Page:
The world’s 100 richest people added $241 billion to their combined wealth in 2012, according to the Bloomberg Billionaires Index. The top 100 controlled an aggregate $1.9 trillion as calculated by the prices on world stock markets December 31, for an average of nearly $20 billion apiece.
If the top 100 were a separate state, their combined wealth would outstrip the Gross Domestic Product of all but eight countries. They would rank behind Italy, but ahead of India and Russia. Of course, being billionaire capitalists, the top 100 don’t actually produce anything. They own, and they reap the benefits of the labor of others.
The main driver in the increasing wealth of the super-rich was the rise in global stocks, up 13.2 percent worldwide, as measured by the MSCI World Index; up 13.4 percent in the US, as measured by the S&P 500. The Stoxx Europe 600 index is up 19.6 percent since June, when investors judged that the Greek debt crisis would not bring about the immediate collapse of the eurozone.
The United States accounted for nine of the top 12 billionaires and 37 of the top 100, with the combined holdings of American multibillionaires comprising half the total. Europe including Russia followed with 34, while Asia accounted for 14 and Latin America for 11.
The biggest single gainer among the top 100 was Amancio Ortega of Spain, the 76-year-old founder of the Inditex SA retailer, operator of the Zara clothing chain, whose fortune rose from $35.3 billion to $57.5 billion. This vaulted him into third place in the global index, passing American investor Warren Buffett, and trailing only the two who have headed the index for many years: Mexican banking, telecommunications and media mogul Carlos Slim, and Microsoft chief Bill Gates.
Ortega was part of a trend, as retail proprietors among the billionaires showed the biggest gains for the year, up 20 percent. Other retailers include IKEA founder Ingvar Kamprad, 86, the world’s fifth-richest man, at $42.9 billion; Jeff Bezos of Amazon.com; and the four direct heirs of Sam Walton, the founder of Wal-Mart.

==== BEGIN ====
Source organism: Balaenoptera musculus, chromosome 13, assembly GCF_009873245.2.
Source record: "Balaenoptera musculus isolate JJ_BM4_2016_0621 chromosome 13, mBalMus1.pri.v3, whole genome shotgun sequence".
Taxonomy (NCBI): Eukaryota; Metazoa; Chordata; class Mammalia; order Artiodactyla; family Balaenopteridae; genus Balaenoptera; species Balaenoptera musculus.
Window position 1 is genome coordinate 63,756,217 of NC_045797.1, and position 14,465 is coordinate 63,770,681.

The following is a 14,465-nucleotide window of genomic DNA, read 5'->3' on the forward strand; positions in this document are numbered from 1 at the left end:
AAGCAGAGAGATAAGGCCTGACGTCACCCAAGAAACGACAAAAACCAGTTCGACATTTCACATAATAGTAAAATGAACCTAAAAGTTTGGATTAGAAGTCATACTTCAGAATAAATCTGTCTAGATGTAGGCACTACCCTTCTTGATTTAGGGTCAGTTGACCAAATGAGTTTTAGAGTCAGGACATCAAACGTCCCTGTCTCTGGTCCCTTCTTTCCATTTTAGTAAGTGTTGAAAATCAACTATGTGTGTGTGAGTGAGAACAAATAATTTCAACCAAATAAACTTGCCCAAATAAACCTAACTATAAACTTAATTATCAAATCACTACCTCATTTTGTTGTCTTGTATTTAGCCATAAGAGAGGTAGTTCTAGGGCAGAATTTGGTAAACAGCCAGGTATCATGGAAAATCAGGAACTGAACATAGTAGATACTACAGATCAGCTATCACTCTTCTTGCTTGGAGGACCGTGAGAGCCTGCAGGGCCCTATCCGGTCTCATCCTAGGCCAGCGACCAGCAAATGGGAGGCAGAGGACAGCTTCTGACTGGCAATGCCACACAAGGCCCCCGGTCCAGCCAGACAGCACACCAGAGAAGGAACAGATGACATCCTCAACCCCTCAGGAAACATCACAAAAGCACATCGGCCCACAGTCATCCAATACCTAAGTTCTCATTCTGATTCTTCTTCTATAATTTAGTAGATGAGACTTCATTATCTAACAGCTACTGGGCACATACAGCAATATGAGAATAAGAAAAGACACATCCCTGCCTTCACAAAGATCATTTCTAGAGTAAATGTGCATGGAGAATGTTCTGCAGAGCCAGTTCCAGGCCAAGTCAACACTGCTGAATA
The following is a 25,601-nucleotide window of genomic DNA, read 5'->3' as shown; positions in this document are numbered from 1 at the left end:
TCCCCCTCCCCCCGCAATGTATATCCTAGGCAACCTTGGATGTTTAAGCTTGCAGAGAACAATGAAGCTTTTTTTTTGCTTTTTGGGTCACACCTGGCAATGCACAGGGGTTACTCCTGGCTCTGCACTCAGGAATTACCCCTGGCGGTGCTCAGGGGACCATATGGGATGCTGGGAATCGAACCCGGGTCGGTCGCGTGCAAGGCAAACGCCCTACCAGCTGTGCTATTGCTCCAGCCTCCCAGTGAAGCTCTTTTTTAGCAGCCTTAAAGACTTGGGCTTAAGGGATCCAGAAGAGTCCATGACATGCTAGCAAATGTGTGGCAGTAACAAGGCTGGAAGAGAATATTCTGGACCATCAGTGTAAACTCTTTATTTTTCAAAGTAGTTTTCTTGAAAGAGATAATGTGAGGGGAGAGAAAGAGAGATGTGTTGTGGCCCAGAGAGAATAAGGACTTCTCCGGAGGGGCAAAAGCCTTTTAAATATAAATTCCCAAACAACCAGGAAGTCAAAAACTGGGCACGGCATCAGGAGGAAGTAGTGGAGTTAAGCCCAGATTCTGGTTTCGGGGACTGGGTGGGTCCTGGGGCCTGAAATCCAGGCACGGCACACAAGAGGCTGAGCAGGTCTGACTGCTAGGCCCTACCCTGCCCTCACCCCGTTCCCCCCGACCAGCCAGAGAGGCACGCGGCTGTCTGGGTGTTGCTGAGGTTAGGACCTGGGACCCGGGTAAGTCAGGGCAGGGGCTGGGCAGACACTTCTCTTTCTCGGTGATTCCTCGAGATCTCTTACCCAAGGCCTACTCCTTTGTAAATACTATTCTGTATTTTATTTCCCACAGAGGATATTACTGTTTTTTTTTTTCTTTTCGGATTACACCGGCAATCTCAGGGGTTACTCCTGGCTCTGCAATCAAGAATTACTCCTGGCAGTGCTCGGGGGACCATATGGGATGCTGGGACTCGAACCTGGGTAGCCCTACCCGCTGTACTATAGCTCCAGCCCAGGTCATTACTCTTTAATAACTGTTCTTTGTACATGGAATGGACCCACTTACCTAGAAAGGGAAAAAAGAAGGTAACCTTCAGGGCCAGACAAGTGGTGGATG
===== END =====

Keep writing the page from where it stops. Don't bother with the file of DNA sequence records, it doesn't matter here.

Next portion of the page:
This increase was all the more remarkable since consumer spending has essentially stagnated since the 2008 Wall Street crash. The retail bosses are increasing their fortunes not so much because sales are rising, as because their smaller competitors are being ruined by the crisis, giving the biggest companies monopoly profits. Bezos, for example, added $6.9 billion to his net worth in 2012, in the wake of the collapse of rival Borders, which led to the elimination of 20,000 jobs.
The divergence between the rising fortunes of the billionaires and the declining living standards of the masses is an essential feature of global capitalism. Nowhere is the contrast starker than in Spain, where Senor Ortega, the founder of Inditex and its 1,600 Zara stores, increased his fortune by $22.2 billion in the course of 2012.
The capitalist crisis has brought disaster for Spanish working people. Household wealth has fallen by 8 percent on average, second only to depression-ravaged Greece among European countries, while both overall unemployment and youth unemployment set records at 26.6 percent and 56.5 percent, respectively. The right-wing government headed by Prime Minister Mariano Rajoy has announced a series of massive cuts in public spending, devastating public education and other essential services.
But while the Spanish working class suffers through the worst economic conditions since the Great Depression, one Spanish billionaire possesses a personal fortune greater than the total amount of the cuts announced by the Rajoy government. At $57.5 billion, Ortega’s wealth would have allowed him to carry out last month’s $52 billion bailout of the Spanish banking system, which effectively wrecked Spain’s national budget, and have billions left over.
In recent months, Spain has been the scene of social tragedies unheard of since the depths of Franco fascism, including suicides by victims of foreclosure, and unemployed workers and the elderly picking through garbage dumps for food.
When in the human body a small group of cells begins to multiply and grow without limit, at the expense of other cells and the organism as a whole, medical science has a specific term for the phenomenon: it is called a cancer. In the social organism of 21st century capitalism, the super-rich play that fundamentally pernicious and destructive role.
In the sphere of health care, the prescribed response is to destroy the cancer through a variety of treatments, in order to save the human being. In capitalist society, however, the growth of the super-rich is hailed as the source of all progress, the social cancer is dubbed the “job creator” and the entire political system bows down before it.